Submitted: January 16, 2019
from United States District Court for the Southern District
of Iowa - Des Moines
LOKEN, GRASZ, and STRAS, Circuit Judges.
Thomas, an Iowa state prisoner, claims that prison officials
violated his Eighth and Fourteenth Amendment rights when they
had him civilly committed and forcibly medicated. Because
Thomas's wrongful-commitment claim "is not
cognizable under [42 U.S.C.] § 1983," Heck v.
Humphrey, 512 U.S. 477, 487 (1994), and his
forced-medication claim lacks evidentiary support, we affirm
the district court's grant of summary judgment dismissing
prison officials successfully applied to have Thomas civilly
committed in 2013. See In re C.I.T. (Thomas
I), No. 14-0760, 2015 WL 576172, at *1-2 (Iowa Ct. App.
Feb. 11, 2015) (unpublished). Since then, Iowa courts have
repeatedly extended his civil commitment based on evidence
that he is "seriously mentally impaired" and poses
a danger to himself and others. See, e.g.,
id.; In re C.I.T. (Thomas II), 885
N.W.2d 830, 2016 WL 4036244, at *1 (Iowa Ct. App. July 27,
2016) (unpublished); cf. In re C.T. (Thomas
III), No. 18-0320, 2018 WL 6706242, at *1 (Iowa Ct. App.
Dec. 19, 2018) (unpublished) (affirming on procedural
grounds). In particular, these decisions have emphasized
Thomas's misbehavior in prison, including incidents in
which he "stood up and pushed a table at a staff
member," Thomas I, 2015 WL 576172, at *1, and
"was involved in a physical altercation with another
inmate," Thomas II, 2016 WL 4036244, at *1.
in 2016, Thomas brought a lawsuit under 42 U.S.C. § 1983
against several prison officials for "improperly civilly
committ[ing]" him. His theory was that they
misrepresented what he did in prison and, at certain points,
had actually "encouraged" him to misbehave, which
they then used to justify his civil commitment. Once he was
committed, Thomas alleges, the officials had him forcibly
medicated, which has "caused . . . significant emotional
and mental harm." The district court dismissed
Thomas's claims on summary judgment. Our review of its
decision is de novo. See Allard v. Baldwin, 779 F.3d
768, 771 (8th Cir. 2015).
principal claim is that civilly committing him violated his
constitutional rights. Although Thomas does not challenge the
constitutionality of Iowa's civil-commitment system in
the abstract, he complains that prison officials had him
wrongfully committed through deception and manipulation.
claim, however, collides with the rule from Heck v.
Humphrey. In Heck, the Supreme Court held that
a claim for damages is "not cognizable under §
1983" if it would undermine a still-valid state criminal
judgment. 512 U.S. at 486- 87. To be sure, Thomas's claim
involves a civil-commitment order, not a
criminal conviction, and neither this court nor the
Supreme Court has applied Heck in this particular
context, at least in a published decision. Cf. id.
at 486 (invoking "the hoary principle that civil tort
actions are not appropriate vehicles for challenging the
validity of outstanding criminal judgments"
(emphasis added)). Even so, Heck's logic reaches
Thomas's wrongful-commitment claim too.
addressed a state prisoner's allegations that officials
involved in his prosecution had conducted an unlawful
investigation, destroyed exculpatory materials, and
introduced illegal evidence at his trial. Id. at
479. Relying on the premise that "the common law of
torts . . . provide[s] the appropriate starting point for the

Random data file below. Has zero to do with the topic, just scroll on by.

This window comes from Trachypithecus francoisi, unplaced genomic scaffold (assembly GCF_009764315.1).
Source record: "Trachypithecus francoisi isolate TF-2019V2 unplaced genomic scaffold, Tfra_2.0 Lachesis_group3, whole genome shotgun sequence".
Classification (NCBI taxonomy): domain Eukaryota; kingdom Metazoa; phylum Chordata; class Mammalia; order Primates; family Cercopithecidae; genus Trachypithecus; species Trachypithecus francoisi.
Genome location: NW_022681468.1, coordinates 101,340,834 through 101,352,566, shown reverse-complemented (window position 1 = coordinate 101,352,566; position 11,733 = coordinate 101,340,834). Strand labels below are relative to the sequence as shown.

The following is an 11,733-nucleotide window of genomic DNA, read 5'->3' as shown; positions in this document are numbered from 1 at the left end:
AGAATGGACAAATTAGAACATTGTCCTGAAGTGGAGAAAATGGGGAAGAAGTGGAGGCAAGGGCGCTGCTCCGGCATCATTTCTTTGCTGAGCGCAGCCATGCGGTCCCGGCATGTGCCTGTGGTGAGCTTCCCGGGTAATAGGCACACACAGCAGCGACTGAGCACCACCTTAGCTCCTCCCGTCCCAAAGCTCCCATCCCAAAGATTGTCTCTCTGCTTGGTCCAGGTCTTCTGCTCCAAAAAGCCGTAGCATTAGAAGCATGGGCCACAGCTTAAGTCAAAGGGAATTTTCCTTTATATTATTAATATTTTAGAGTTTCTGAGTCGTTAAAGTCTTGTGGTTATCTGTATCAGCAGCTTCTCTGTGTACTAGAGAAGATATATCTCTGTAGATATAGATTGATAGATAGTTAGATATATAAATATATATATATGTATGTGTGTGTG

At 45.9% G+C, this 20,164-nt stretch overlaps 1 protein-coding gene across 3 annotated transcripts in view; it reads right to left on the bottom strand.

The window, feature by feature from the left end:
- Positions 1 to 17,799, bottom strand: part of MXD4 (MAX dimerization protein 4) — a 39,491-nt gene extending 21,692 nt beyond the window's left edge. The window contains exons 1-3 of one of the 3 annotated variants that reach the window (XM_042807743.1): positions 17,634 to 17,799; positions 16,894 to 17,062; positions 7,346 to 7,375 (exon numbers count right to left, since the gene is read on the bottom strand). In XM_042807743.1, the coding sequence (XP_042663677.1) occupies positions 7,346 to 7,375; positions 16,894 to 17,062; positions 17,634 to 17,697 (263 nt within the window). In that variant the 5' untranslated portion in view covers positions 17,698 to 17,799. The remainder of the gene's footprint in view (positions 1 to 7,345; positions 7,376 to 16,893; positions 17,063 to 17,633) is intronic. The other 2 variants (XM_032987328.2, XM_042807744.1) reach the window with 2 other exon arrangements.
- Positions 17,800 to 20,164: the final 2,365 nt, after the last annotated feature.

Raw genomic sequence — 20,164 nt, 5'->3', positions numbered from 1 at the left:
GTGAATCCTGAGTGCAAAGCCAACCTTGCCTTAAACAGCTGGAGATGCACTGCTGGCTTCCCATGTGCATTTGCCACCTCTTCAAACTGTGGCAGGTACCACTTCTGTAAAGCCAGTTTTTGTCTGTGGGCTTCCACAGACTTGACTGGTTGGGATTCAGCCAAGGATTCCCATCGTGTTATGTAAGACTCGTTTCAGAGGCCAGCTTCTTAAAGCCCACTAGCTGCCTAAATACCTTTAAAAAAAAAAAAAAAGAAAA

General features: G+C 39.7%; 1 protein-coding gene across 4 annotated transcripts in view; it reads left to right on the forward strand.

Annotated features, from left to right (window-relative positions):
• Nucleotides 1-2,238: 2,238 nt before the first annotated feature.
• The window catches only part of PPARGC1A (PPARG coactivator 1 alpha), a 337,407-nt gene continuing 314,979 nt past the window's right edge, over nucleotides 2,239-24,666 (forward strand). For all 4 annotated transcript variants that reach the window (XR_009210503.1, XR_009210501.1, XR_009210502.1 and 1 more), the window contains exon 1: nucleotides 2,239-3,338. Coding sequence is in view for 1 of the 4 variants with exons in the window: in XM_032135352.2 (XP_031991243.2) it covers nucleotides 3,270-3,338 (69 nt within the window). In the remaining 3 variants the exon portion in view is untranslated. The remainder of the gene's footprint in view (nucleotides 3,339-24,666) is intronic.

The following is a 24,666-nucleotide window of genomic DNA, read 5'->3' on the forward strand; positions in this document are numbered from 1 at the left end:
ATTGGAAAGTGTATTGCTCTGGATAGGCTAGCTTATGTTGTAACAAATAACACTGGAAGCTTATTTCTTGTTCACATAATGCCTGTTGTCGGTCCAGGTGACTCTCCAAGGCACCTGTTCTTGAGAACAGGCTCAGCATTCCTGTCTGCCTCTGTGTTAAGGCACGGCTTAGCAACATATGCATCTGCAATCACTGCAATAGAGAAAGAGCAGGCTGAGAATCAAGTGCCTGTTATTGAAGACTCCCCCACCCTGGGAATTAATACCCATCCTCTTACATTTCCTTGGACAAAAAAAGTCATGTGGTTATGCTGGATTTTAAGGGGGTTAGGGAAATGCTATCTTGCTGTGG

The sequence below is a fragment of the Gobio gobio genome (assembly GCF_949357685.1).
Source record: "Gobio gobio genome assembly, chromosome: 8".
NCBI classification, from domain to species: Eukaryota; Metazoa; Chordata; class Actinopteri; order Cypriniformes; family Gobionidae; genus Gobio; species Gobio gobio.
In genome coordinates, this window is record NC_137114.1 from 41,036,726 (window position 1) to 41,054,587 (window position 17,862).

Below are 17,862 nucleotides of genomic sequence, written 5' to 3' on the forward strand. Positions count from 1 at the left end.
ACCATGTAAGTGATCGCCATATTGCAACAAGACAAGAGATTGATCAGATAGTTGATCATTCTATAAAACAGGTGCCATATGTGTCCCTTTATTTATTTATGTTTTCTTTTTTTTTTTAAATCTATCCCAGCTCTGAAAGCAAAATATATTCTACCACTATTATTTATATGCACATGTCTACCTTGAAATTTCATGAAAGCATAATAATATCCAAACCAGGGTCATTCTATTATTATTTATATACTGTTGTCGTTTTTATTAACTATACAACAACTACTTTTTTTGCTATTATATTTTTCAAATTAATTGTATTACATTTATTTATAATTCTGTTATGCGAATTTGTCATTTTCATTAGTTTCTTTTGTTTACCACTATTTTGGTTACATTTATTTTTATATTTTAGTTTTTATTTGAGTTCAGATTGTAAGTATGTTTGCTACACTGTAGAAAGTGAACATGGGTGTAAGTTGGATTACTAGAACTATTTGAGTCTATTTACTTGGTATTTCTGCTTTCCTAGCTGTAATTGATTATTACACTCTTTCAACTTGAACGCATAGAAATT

inquiry under [section 1983]," the Supreme Court
"analog[ized] [the prisoner's] claims" to the
closest "common-law cause of action" it could find:
malicious prosecution. Id. at 483-84 (citation
omitted); cf. Smith v. Wade, 461 U.S. 30, 34 (1983)
(interpreting section 1983 in light of both modern tort law
and tort law as it existed in 1871-the year Congress enacted
the statute). It then reasoned that, because "[o]ne
element that must be alleged and proved in a malicious
prosecution action is termination of the prior criminal
proceeding in favor of the accused," the prisoner's
still-valid conviction meant that his claims were "not
cognizable under § 1983." Heck, 512 U.S.
at 484, 487. A contrary rule, the Court explained, posed the
risk of having "parallel litigation" leading to
"two conflicting resolutions arising out of the same or
identical transaction," which would undermine both
"finality and consistency." Id. at 484-85
same is true in this case. Iowa courts have extended
Thomas's commitment several times since he filed his
section 1983 action, so the risk of parallel litigation is
not just hypothetical here. See, e.g., Thomas
II, 2016 WL 4036244, at *1; Thomas III, 2018 WL
6706242, at *1. And as in Heck, Thomas is trying to
use section 1983 to bring what is essentially a
have long recognized that individuals like Thomas can sue
those who pursue "unfounded proceedings . . . to have
[them] declared insane" for malicious prosecution, even
if the proceedings are "not criminal in their
nature." Thomas M. Cooley, A Treatise on the Law of
Torts 188 (1879); accord 1 Fowler V. Harper et
al., Harper, James and Gray on Torts 525-26 (3d ed.
2006); W. Page Keeton et al., Prosser and Keeton on the
Law of Torts 890 (5th ed. 1984); see also,
e.g., Lockenour v. Sides, 57 Ind. 360, 364-65
(1877) (authorizing an action against defendants who,
"maliciously and without probable cause," brought
"proceedings to procure the plaintiff to be found
insane"). Those who "institute and carr[y]
on" such proceedings are liable for any false
representations they make about the victim's competency.
Lockenour, 57 Ind. at 360, 364; accord
Keeton et al., supra, at 893 (explaining that the
victim may sue anyone who "play[ed] a major role in
instigating the [malicious] action"); see also,
e.g., Reade v. Halpin, 193 A.D. 566, 569-70